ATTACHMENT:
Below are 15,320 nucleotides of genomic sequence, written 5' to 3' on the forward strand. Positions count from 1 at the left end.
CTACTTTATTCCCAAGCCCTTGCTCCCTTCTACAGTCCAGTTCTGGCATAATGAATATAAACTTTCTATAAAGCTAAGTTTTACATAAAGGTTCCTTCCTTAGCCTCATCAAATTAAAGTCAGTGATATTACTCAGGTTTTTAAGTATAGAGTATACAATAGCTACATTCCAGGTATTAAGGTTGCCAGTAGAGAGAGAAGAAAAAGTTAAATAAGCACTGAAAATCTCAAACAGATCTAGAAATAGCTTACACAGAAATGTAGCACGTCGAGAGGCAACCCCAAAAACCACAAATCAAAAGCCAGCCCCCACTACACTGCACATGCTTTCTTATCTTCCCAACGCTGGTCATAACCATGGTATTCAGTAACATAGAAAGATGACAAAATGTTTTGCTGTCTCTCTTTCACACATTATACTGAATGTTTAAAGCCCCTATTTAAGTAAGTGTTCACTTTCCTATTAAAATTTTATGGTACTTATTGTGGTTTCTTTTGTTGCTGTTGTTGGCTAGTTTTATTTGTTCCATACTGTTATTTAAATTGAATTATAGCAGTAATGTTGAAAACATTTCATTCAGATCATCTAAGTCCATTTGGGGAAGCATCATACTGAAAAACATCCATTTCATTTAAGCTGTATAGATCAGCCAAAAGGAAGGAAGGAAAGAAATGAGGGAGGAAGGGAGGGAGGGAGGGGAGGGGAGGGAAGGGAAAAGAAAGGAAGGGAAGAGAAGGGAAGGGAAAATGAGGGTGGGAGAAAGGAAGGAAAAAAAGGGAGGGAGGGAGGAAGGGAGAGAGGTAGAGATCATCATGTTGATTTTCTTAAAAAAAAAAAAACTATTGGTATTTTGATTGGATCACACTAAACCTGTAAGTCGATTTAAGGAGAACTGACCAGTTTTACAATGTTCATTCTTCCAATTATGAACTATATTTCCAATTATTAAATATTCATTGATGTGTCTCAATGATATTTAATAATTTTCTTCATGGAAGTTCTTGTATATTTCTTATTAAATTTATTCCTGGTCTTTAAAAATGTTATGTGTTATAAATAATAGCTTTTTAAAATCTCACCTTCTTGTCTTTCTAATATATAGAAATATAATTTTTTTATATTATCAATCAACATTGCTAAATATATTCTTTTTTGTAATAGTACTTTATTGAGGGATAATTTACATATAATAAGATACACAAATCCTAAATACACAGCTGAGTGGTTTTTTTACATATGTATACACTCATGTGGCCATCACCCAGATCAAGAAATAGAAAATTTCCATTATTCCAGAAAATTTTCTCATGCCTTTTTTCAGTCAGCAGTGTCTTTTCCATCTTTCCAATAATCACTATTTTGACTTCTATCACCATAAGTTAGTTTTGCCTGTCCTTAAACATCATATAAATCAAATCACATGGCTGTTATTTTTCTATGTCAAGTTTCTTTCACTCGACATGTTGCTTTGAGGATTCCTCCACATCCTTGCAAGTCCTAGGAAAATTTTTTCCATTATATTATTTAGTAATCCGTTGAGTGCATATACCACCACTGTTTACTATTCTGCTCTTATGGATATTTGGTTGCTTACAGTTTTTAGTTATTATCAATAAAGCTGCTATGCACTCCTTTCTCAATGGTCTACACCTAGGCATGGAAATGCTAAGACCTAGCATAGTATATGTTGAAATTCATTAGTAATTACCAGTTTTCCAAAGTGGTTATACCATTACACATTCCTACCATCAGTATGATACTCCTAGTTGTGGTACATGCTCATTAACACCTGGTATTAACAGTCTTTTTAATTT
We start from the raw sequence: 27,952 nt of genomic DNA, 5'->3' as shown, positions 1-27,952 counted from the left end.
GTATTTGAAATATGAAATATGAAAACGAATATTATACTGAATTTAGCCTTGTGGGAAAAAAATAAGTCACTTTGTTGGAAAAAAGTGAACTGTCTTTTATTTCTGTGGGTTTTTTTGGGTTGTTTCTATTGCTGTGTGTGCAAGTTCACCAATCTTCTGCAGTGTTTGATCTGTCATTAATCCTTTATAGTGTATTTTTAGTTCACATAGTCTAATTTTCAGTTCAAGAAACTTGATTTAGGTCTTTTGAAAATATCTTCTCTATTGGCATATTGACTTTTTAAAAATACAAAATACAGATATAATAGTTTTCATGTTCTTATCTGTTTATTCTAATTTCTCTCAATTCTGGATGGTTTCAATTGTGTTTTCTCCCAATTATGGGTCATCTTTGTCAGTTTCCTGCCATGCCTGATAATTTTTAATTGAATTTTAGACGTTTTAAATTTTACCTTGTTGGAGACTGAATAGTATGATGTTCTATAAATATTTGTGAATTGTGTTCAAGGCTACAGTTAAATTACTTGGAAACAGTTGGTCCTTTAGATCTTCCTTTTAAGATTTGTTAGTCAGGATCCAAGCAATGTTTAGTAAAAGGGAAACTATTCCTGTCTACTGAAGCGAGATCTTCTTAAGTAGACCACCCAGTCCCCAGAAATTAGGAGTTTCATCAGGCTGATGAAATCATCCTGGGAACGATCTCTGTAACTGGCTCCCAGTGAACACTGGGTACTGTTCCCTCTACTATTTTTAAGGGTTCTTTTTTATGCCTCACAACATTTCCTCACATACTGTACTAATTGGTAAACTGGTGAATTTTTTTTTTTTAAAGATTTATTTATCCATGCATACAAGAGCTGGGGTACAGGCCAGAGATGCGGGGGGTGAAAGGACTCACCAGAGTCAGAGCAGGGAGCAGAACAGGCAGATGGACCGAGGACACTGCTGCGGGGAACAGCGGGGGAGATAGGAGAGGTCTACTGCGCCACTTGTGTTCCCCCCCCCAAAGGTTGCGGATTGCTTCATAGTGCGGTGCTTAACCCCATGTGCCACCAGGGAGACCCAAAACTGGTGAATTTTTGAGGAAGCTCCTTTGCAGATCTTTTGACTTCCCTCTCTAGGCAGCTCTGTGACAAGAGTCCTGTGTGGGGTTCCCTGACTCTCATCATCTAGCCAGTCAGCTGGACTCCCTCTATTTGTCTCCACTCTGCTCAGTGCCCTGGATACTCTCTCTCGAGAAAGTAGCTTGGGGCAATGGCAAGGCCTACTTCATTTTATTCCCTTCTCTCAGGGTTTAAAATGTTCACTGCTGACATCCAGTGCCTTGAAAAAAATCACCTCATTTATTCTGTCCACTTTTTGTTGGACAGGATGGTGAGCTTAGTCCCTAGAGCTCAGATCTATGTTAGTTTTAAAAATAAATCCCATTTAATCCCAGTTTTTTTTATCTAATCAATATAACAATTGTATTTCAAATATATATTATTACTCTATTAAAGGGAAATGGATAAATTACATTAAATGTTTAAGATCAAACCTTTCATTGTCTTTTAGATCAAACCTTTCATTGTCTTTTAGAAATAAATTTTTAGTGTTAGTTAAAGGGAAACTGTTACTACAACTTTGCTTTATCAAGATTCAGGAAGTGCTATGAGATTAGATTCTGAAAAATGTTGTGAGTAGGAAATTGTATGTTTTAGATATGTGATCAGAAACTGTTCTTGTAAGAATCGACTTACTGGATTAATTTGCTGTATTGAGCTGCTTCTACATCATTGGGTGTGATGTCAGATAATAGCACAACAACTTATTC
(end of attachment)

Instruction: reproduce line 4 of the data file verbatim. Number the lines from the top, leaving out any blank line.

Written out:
GTATTTGAAATATGAAATATGAAAACGAATATTATACTGAATTTAGCCTTGTGGGAAAAAAATAAGTCACTTTGTTGGAAAAAAGTGAACTGTCTTTTATTTCTGTGGGTTTTTTTGGGTTGTTTCTATTGCTGTGTGTGCAAGTTCACCAATCTTCTGCAGTGTTTGATCTGTCATTAATCCTTTATAGTGTATTTTTAGTTCACATAGTCTAATTTTCAGTTCAAGAAACTTGATTTAGGTCTTTTGAAAATATCTTCTCTATTGGCATATTGACTTTTTAAAAATACAAAATACAGATATAATAGTTTTCATGTTCTTATCTGTTTATTCTAATTTCTCTCAATTCTGGATGGTTTCAATTGTGTTTTCTCCCAATTATGGGTCATCTTTGTCAGTTTCCTGCCATGCCTGATAATTTTTAATTGAATTTTAGACGTTTTAAATTTTACCTTGTTGGAGACTGAATAGTATGATGTTCTATAAATATTTGTGAATTGTGTTCAAGGCTACAGTTAAATTACTTGGAAACAGTTGGTCCTTTAGATCTTCCTTTTAAGATTTGTTAGTCAGGATCCAAGCAATGTTTAGTAAAAGGGAAACTATTCCTGTCTACTGAAGCGAGATCTTCTTAAGTAGACCACCCAGTCCCCAGAAATTAGGAGTTTCATCAGGCTGATGAAATCATCCTGGGAACGATCTCTGTAACTGGCTCCCAGTGAACACTGGGTACTGTTCCCTCTACTATTTTTAAGGGTTCTTTTTTATGCCTCACAACATTTCCTCACATACTGTACTAATTGGTAAACTGGTGAATTTTTTTTTTTTAAAGATTTATTTATCCATGCATACAAGAGCTGGGGTACAGGCCAGAGATGCGGGGGGTGAAAGGACTCACCAGAGTCAGAGCAGGGAGCAGAACAGGCAGATGGACCGAGGACACTGCTGCGGGGAACAGCGGGGGAGATAGGAGAGGTCTACTGCGCCACTTGTGTTCCCCCCCCCAAAGGTTGCGGATTGCTTCATAGTGCGGTGCTTAACCCCATGTGCCACCAGGGAGACCCAAAACTGGTGAATTTTTGAGGAAGCTCCTTTGCAGATCTTTTGACTTCCCTCTCTAGGCAGCTCTGTGACAAGAGTCCTGTGTGGGGTTCCCTGACTCTCATCATCTAGCCAGTCAGCTGGACTCCCTCTATTTGTCTCCACTCTGCTCAGTGCCCTGGATACTCTCTCTCGAGAAAGTAGCTTGGGGCAATGGCAAGGCCTACTTCATTTTATTCCCTTCTCTCAGGGTTTAAAATGTTCACTGCTGACATCCAGTGCCTTGAAAAAAATCACCTCATTTATTCTGTCCACTTTTTGTTGGACAGGATGGTGAGCTTAGTCCCTAGAGCTCAGATCTATGTTAGTTTTAAAAATAAATCCCATTTAATCCCAGTTTTTTTTATCTAATCAATATAACAATTGTATTTCAAATATATATTATTACTCTATTAAAGGGAAATGGATAAATTACATTAAATGTTTAAGATCAAACCTTTCATTGTCTTTTAGATCAAACCTTTCATTGTCTTTTAGAAATAAATTTTTAGTGTTAGTTAAAGGGAAACTGTTACTACAACTTTGCTTTATCAAGATTCAGGAAGTGCTATGAGATTAGATTCTGAAAAATGTTGTGAGTAGGAAATTGTATGTTTTAGATATGTGATCAGAAACTGTTCTTGTAAGAATCGACTTACTGGATTAATTTGCTGTATTGAGCTGCTTCTACATCATTGGGTGTGATGTCAGATAATAGCACAACAACTTATTC